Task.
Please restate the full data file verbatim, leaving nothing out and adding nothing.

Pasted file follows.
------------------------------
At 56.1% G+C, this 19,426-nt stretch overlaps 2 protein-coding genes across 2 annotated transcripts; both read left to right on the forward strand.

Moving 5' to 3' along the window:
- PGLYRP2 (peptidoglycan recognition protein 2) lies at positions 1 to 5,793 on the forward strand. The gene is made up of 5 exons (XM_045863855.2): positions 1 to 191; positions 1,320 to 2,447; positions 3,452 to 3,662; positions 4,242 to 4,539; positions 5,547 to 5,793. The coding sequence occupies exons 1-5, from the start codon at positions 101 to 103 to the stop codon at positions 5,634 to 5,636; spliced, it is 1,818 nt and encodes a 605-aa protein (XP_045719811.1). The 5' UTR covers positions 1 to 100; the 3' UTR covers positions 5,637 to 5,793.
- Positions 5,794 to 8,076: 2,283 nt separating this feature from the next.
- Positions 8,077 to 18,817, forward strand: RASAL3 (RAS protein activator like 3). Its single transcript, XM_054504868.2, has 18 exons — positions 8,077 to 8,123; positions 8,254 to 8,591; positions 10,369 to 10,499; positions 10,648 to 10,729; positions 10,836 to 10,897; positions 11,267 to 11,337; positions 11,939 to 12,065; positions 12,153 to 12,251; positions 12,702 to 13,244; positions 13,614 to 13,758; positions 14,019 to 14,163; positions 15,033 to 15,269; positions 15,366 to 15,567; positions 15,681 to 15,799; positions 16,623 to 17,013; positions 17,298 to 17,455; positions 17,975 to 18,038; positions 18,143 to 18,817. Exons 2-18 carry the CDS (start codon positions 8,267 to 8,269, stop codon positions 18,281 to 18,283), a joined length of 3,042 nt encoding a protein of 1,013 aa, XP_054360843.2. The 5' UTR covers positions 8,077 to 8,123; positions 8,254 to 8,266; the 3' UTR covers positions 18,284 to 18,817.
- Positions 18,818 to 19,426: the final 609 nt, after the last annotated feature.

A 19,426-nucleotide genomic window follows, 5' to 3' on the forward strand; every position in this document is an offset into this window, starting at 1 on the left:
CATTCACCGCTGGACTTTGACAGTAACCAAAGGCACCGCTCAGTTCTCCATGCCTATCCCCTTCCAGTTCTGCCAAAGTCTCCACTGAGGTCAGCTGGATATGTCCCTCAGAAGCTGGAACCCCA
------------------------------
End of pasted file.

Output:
At 56.1% G+C, this 19,426-nt stretch overlaps 2 protein-coding genes across 2 annotated transcripts; both read left to right on the forward strand.

Moving 5' to 3' along the window:
- PGLYRP2 (peptidoglycan recognition protein 2) lies at positions 1 to 5,793 on the forward strand. The gene is made up of 5 exons (XM_045863855.2): positions 1 to 191; positions 1,320 to 2,447; positions 3,452 to 3,662; positions 4,242 to 4,539; positions 5,547 to 5,793. The coding sequence occupies exons 1-5, from the start codon at positions 101 to 103 to the stop codon at positions 5,634 to 5,636; spliced, it is 1,818 nt and encodes a 605-aa protein (XP_045719811.1). The 5' UTR covers positions 1 to 100; the 3' UTR covers positions 5,637 to 5,793.
- Positions 5,794 to 8,076: 2,283 nt separating this feature from the next.
- Positions 8,077 to 18,817, forward strand: RASAL3 (RAS protein activator like 3). Its single transcript, XM_054504868.2, has 18 exons — positions 8,077 to 8,123; positions 8,254 to 8,591; positions 10,369 to 10,499; positions 10,648 to 10,729; positions 10,836 to 10,897; positions 11,267 to 11,337; positions 11,939 to 12,065; positions 12,153 to 12,251; positions 12,702 to 13,244; positions 13,614 to 13,758; positions 14,019 to 14,163; positions 15,033 to 15,269; positions 15,366 to 15,567; positions 15,681 to 15,799; positions 16,623 to 17,013; positions 17,298 to 17,455; positions 17,975 to 18,038; positions 18,143 to 18,817. Exons 2-18 carry the CDS (start codon positions 8,267 to 8,269, stop codon positions 18,281 to 18,283), a joined length of 3,042 nt encoding a protein of 1,013 aa, XP_054360843.2. The 5' UTR covers positions 8,077 to 8,123; positions 8,254 to 8,266; the 3' UTR covers positions 18,284 to 18,817.
- Positions 18,818 to 19,426: the final 609 nt, after the last annotated feature.

A 19,426-nucleotide genomic window follows, 5' to 3' on the forward strand; every position in this document is an offset into this window, starting at 1 on the left:
CATTCACCGCTGGACTTTGACAGTAACCAAAGGCACCGCTCAGTTCTCCATGCCTATCCCCTTCCAGTTCTGCCAAAGTCTCCACTGAGGTCAGCTGGATATGTCCCTCAGAAGCTGGAACCCCA